Screenshot of the coffin after selecting “Preview Quality.”

Finally, I go back to the Workflow bar to select “Texture” which is highlighted below and then it shows all the details of the 3D model without any distortion in high detail and quality.

Screenshot of the 3D model after being textured.

An introduction to our child mummy Tanwa

In my recent post about the Philadelphia Science Festival, I put in a little teaser photograph of one of our child mummies currently in the lab:

child mummy overallNow, all of our mummies are special, but this child mummy has several qualities that make her particularly endearing. One of the things that we really love is that her name is written on her wrappings, near her feet.

Child mummy detailHer name is actually written in both Greek and Demotic – Demotic is the language/script that developed in later periods in Egypt (and is one of the languages inscribed on the Rosetta Stone, along with Greek and hieroglyphic Egyptian). In Greek, this inscription reads: “Tanous (daughter of) Hermodorus”. In Demotic her name reads as “Tanwa”.

So, based on this inscription, we know that she dates to the Ptolemaic Period, and that she is a girl. According to our Egyptologists, what is interesting about the names is that they give a good indication of the multi-cultural nature of this time period. Not only in the fact that 2 languages are represented, but that the girl’s name incorporates the name of an Egyptian goddess, Iwnyt, while her father’s name includes the name of a Greek god, Hermes.

Tanwa has been CT-scanned, which has confirmed the fact that she is a girl, and was likely right around the age of 5 when she died.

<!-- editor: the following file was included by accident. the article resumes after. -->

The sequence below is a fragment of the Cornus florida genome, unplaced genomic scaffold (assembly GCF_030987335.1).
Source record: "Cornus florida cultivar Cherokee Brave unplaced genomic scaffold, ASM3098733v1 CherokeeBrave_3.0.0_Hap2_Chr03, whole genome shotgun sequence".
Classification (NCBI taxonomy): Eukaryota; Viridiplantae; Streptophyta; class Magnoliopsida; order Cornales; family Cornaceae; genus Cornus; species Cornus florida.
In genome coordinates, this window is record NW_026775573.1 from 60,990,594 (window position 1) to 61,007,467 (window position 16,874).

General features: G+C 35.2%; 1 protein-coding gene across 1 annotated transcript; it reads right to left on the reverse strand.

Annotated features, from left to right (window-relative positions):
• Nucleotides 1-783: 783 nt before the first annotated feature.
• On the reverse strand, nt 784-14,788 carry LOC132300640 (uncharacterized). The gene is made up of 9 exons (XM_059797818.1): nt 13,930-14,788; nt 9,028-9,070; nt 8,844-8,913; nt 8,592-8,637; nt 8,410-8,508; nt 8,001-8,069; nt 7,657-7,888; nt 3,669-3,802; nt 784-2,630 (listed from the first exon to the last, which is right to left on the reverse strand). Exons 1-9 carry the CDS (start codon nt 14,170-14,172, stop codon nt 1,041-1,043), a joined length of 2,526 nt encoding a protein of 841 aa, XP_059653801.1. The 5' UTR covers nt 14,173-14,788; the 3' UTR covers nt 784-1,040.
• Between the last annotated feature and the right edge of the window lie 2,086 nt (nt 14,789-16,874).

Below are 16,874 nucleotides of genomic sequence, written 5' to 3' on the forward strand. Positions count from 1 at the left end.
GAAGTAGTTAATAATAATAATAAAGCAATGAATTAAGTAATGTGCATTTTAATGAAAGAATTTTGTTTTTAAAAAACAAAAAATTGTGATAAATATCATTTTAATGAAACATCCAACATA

Here is a still from the CT scan showing a detail of Tanus' skull. Based on her teeth it has been estimated that she was right around 5 years old when she died.

Here is a still from the CT scan showing a detail of Tanwa’s skull. Based on her teeth it has been estimated that she was about 5 years old when she died. That pin you can see near the top of her skull is modern and not actually in her skull-it was used to secure the outermost layers of linen in that area.

One of my favorite things that CT scanning has shown is that she is wearing 2 bracelets on her left wrist. We are guessing that these might be gold.

Two bangle bracelets on the left wrist show up clearly on the CT scan.

Two bangle bracelets on the left wrist show up clearly on the CT scan.

She also has a small metal ball included in her wrappings just over her right tibia. Exactly what this is and why it was placed there is a bit of a mystery.

A detail shot of the metal ball near her right tibia.

A detail shot of the metal ball near her right tibia.

There is a lot more we can learn from these CT scans, which I will describe in a future post.